[EU Trade Commissioner] Malmstrom said any general U.S. measure to limit steel imports would affect Europe dramatically, potentially threatening numerous jobs in the EU. A European response could entail a complaint to the World Trade Organization and “other things,” she said.

“We will retaliate, of course,” said Malmstrom, who declined to elaborate. She said that the European Commission, the EU’s executive arm, is discussing the matter with member-state governments and that many of them have probably been in contact individually with the Trump administration. [Emphasis added]

Are the national security concerns valid? Not really, as discussed in this post. And will the measures hit China? Or will it primarily harm our allies? From WaPo:

Trump administration officials have argued that a spike in production by China has hammered the U.S. steel industry. They allege that China floods global markets with cheap steel, making it harder for U.S. producers to compete.

However, since the United States already imposes restrictions on Chinese imports of steel, any new barriers are likely to have more of an effect on close U.S. allies, such as Canada, South Korea, Mexico, Japan and Germany, said Chad Bown, a senior fellow at the Peterson Institute for International Economics.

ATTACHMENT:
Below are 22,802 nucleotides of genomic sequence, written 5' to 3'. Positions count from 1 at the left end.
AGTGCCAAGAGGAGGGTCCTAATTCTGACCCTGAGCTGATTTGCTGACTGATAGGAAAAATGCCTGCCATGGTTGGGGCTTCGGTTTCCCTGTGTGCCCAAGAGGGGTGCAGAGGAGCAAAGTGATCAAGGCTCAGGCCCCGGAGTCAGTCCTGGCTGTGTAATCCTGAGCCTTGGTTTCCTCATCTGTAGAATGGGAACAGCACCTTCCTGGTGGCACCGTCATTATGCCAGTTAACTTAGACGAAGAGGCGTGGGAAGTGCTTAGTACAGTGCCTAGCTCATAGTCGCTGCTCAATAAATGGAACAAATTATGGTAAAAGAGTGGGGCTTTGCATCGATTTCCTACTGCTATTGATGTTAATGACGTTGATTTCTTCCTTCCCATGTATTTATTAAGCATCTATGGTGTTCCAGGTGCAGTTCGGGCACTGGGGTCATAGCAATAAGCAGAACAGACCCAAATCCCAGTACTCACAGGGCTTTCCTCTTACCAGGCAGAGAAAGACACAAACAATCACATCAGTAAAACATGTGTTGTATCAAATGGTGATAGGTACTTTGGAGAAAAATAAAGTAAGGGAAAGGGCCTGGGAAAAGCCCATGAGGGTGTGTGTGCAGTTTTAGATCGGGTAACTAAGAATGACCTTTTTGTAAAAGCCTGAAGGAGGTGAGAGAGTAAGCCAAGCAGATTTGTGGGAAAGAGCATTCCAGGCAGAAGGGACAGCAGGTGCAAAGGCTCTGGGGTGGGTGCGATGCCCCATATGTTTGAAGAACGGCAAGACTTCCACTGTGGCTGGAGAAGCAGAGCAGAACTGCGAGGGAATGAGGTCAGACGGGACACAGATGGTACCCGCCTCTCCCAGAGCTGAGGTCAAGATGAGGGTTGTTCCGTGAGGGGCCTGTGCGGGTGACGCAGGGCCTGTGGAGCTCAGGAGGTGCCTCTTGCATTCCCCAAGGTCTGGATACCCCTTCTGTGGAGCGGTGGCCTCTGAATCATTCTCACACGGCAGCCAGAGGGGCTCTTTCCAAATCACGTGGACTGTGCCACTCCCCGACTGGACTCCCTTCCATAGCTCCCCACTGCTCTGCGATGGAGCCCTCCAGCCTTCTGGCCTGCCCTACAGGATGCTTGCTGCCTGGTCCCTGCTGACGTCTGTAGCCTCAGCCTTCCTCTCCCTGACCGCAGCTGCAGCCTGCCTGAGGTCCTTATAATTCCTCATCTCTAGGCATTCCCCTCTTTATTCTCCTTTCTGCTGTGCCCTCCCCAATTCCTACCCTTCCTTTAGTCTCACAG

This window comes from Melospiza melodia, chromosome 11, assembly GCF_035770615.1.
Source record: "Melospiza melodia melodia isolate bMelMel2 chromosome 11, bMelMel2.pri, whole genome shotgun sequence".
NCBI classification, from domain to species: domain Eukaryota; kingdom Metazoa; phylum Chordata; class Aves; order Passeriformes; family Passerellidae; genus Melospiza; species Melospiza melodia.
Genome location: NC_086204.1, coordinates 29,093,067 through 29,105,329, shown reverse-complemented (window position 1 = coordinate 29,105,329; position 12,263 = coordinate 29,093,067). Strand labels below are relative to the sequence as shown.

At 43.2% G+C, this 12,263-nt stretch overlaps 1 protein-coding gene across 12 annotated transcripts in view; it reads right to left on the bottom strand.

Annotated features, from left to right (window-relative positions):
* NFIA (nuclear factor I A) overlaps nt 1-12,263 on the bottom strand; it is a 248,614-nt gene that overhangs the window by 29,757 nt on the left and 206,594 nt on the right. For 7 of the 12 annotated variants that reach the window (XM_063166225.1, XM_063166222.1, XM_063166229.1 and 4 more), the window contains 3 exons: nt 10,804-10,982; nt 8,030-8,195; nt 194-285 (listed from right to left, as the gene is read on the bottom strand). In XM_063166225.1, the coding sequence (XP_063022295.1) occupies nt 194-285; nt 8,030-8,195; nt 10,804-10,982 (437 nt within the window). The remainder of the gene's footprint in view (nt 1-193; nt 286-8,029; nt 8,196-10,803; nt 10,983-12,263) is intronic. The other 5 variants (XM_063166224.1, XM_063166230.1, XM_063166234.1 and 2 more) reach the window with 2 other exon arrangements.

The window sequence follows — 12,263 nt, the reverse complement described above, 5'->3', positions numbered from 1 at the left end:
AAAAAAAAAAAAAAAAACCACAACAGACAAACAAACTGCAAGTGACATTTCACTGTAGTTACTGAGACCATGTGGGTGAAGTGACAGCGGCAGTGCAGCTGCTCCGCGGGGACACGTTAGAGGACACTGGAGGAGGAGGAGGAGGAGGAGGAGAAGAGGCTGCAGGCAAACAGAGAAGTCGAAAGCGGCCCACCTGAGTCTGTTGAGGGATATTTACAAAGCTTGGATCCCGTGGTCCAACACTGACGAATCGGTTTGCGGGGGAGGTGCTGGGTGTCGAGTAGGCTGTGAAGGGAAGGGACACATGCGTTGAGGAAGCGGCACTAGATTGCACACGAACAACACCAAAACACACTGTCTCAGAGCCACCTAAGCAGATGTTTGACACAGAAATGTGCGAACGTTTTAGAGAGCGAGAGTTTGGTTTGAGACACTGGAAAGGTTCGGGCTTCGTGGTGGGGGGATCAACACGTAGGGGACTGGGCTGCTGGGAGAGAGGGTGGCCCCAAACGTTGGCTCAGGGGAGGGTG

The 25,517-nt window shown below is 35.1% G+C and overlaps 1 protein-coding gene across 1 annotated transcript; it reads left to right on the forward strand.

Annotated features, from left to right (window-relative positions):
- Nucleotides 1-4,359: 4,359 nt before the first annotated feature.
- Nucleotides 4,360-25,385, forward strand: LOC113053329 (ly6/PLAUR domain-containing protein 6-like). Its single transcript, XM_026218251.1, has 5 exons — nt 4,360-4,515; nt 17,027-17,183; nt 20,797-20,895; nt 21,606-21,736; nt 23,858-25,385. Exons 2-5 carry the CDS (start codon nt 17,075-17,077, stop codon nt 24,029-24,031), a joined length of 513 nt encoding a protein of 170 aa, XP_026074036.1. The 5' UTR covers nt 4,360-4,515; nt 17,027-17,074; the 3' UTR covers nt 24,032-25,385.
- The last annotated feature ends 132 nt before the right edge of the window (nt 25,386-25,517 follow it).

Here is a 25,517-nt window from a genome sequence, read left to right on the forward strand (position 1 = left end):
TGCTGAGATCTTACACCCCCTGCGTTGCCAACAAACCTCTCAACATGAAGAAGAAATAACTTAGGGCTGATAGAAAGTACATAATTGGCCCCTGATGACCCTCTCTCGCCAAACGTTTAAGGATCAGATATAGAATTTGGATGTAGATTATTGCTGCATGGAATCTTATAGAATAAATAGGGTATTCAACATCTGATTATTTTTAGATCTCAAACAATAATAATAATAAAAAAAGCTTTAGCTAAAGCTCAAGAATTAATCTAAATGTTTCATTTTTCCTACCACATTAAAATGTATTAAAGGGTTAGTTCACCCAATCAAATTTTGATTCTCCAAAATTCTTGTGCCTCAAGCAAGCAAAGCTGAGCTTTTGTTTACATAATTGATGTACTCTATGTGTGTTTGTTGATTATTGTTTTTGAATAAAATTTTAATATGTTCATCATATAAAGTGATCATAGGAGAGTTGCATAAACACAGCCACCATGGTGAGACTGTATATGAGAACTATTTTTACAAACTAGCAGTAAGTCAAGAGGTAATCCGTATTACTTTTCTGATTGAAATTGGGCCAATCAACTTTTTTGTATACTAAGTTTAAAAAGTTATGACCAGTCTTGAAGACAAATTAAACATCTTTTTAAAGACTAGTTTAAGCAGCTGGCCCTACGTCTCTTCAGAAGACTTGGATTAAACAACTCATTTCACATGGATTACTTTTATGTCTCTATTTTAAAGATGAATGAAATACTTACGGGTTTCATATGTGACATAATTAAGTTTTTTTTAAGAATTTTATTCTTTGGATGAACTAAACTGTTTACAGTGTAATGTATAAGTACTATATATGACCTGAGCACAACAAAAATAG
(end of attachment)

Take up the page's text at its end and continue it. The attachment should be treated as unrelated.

Canada, for example, is the largest source of steel imports to the United States, providing 17 percent of all steel consumed here. …

So, our current allies will be most affected (well, in my interpretation; I suspect President Trump ranks Russia as a closer ally than Canada.)

In any case, aggregate statistics for the steel industry are already recovering.

Figure 1: PPI for iron and steel (blue, left scale), and industrial production – raw steel (red, right scale). Source: BLS and Federal Reserve Board, via FRED.

In addition, the concept of effective rates of protection is important — to the extent that the resulting higher steel prices feed into the production chain, it’ll harm the fortunes of steel consumers (e.g., tank producers).